Outside in the crisp fall air I began my trek into the forest. I stepped over the stone wall and attempted to tune my hearing in to Stella’s collar. She isn’t a barker, so I have to rely on the jingle of her tags. In the distance I detected a slight jingle and an unnatural rustling of leaves. A squirrel angrily chattered from the same general vicinity so I knew I was on the right trail. “STEEEELLA! STELLA. COME!” Nothing. I shook the gourmet dog treats. “STELLA, TREAT, TREAT.” Nothing. “Goddamn dog”. I climbed over a few logs, slipped on some mossy rocks and then I spotted her. She was snorting around in some leaves and completely ignoring my existence altogether. “STELLA!” She threw me a cursory glance then pounced off, Pepe Le Pew style, after some unseen woodland critter.
Game on, dog! I started running through the woods following the sounds of sniffs and glimpses of white fur. Now we’d managed to emerge near the road and as I ran through the woods in my pink flowered Wellies, I clicked the training clicker and called for Stella. As my neighbors began trickling in from work, one passed by and spotted me running at the threshold of the woods. She slowed and stared at me with a mixture of shock and surprise. I imagine that to her, it would appear that new neighbor woman has chosen to run through the woods in her rain boots while pointing some sort of odd, clicking remote control and yelling at an imaginary creature. I waved at her as if it’s completely sane of me to be traipsing through her woods in my pookie pink boots with a clicker and continued on my jolly way. I lost sight of Stella, but did find the pheasant, nonplussed and pecking at the ground. At least the pheasant doesn’t think I’m bat shit crazy.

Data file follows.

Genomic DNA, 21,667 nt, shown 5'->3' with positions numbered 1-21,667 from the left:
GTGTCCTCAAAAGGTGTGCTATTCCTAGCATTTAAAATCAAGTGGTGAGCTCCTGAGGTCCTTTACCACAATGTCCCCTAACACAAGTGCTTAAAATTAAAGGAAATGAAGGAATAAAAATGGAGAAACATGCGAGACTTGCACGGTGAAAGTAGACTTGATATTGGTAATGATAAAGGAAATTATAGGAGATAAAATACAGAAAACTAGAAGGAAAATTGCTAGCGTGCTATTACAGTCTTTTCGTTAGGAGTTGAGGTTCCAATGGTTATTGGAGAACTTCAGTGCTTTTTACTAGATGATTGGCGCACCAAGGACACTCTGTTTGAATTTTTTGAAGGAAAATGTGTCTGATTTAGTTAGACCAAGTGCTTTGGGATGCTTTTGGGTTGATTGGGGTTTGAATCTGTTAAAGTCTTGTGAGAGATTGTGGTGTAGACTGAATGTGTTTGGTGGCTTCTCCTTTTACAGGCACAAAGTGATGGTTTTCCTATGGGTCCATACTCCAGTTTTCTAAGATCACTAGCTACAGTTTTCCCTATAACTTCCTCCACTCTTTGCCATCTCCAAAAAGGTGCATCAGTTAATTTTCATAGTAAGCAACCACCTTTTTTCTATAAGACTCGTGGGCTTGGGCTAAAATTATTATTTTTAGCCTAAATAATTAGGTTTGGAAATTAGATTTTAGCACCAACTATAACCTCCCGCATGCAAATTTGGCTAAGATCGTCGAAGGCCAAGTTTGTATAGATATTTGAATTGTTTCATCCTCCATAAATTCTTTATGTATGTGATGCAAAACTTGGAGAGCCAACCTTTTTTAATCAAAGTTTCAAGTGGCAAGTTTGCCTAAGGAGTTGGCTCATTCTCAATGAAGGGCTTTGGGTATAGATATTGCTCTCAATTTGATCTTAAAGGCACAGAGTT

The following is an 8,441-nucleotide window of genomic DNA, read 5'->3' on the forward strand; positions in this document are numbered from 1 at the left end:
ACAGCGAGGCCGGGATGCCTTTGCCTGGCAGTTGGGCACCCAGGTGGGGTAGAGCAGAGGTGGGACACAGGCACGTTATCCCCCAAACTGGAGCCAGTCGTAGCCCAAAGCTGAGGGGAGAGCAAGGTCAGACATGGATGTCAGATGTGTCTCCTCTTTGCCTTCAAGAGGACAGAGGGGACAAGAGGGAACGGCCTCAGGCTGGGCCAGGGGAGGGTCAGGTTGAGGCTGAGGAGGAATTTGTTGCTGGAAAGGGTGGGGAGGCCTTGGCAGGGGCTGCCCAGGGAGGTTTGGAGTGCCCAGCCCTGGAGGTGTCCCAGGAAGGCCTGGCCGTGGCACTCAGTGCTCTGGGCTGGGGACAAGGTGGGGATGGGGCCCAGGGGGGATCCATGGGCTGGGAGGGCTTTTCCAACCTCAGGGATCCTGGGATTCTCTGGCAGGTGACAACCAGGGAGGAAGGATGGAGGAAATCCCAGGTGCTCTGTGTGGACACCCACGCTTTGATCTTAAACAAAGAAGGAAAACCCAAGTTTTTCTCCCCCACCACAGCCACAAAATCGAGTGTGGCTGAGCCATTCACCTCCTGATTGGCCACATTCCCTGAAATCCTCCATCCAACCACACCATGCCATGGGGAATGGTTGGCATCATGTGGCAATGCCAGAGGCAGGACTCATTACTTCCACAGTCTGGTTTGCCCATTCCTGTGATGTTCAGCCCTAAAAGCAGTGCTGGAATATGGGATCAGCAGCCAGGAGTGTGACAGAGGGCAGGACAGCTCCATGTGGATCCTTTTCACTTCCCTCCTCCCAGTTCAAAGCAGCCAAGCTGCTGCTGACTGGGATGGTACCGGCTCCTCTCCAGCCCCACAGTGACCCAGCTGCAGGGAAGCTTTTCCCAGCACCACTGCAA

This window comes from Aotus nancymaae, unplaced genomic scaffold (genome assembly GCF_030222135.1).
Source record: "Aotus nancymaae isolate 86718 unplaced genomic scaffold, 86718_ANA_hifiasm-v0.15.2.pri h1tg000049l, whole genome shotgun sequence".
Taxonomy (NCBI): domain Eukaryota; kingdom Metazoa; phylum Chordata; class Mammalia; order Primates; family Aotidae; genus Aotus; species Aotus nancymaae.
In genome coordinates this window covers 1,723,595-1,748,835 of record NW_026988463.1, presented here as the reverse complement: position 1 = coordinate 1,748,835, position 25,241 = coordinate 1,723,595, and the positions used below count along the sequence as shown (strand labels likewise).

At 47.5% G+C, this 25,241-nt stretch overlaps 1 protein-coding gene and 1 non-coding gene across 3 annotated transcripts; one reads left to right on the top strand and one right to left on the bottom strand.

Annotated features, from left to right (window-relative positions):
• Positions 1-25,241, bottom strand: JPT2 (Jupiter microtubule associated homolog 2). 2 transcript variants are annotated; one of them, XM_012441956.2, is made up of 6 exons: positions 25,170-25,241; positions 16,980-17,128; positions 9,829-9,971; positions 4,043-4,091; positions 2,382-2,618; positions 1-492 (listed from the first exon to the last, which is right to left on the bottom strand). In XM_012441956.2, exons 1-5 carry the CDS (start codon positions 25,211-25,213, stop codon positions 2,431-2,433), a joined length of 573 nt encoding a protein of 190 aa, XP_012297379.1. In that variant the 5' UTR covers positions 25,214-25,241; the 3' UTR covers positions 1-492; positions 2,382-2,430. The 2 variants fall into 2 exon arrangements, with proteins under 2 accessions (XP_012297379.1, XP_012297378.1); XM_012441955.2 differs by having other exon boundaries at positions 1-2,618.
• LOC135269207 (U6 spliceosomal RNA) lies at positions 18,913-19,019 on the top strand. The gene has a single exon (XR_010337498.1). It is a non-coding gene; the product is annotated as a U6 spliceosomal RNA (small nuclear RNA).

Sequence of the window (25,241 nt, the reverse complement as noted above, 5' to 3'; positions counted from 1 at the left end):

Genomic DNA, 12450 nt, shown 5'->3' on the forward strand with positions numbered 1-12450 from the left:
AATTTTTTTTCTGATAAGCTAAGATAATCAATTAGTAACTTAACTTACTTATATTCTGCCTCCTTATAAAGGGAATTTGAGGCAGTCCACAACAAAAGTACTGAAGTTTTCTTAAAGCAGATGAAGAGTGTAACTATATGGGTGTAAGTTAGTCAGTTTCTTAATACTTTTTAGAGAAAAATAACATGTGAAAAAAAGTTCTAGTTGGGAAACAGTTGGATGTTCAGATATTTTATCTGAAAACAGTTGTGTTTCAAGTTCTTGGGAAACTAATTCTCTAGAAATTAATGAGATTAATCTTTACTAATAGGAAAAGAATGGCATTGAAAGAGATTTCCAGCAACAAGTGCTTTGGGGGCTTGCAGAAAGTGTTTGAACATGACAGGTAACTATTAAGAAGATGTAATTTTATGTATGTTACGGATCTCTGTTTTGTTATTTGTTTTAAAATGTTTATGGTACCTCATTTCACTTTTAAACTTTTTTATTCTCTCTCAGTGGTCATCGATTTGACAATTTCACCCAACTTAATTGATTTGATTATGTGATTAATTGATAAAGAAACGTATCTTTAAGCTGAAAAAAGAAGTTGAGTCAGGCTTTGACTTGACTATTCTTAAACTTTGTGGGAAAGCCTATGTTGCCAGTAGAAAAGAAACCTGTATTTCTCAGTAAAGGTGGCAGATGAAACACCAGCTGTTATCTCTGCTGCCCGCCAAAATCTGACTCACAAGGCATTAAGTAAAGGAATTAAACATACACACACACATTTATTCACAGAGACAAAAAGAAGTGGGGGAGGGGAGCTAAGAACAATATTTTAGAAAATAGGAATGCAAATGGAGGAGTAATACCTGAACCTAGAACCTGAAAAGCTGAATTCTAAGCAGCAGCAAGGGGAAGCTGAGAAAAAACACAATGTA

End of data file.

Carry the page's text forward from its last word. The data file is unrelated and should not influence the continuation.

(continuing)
Defeated, I gave up and headed home cursing at Stella under my breath. I took the road so I didn’t have to face the neighbor. I just didn’t have it in me to generate small talk aimed at making myself appear sane. Frankly, I don’t think I would have changed her mind. She’d stand there and engage in a polite conversation about the dog…bla bla…when we all know she thinks I’m a scary nut bag. As I walked up the driveway muttering to myself and picking sticks out of my hair, I spotted Stella sitting on the porch waiting for me. As she came running, I called her name and clicked my clicker. By the time she reached me her tail was wagging so hard that her hind end moved with it. She smiled that mischievous Stella smile. “Sit Stella”, I commanded. She sat down immediately. I clicked the clicker and fed her a gourmet dog treat. She walked by my side, followed me into the house and patiently waited while I took off my dog chasing Wellies. Good dog.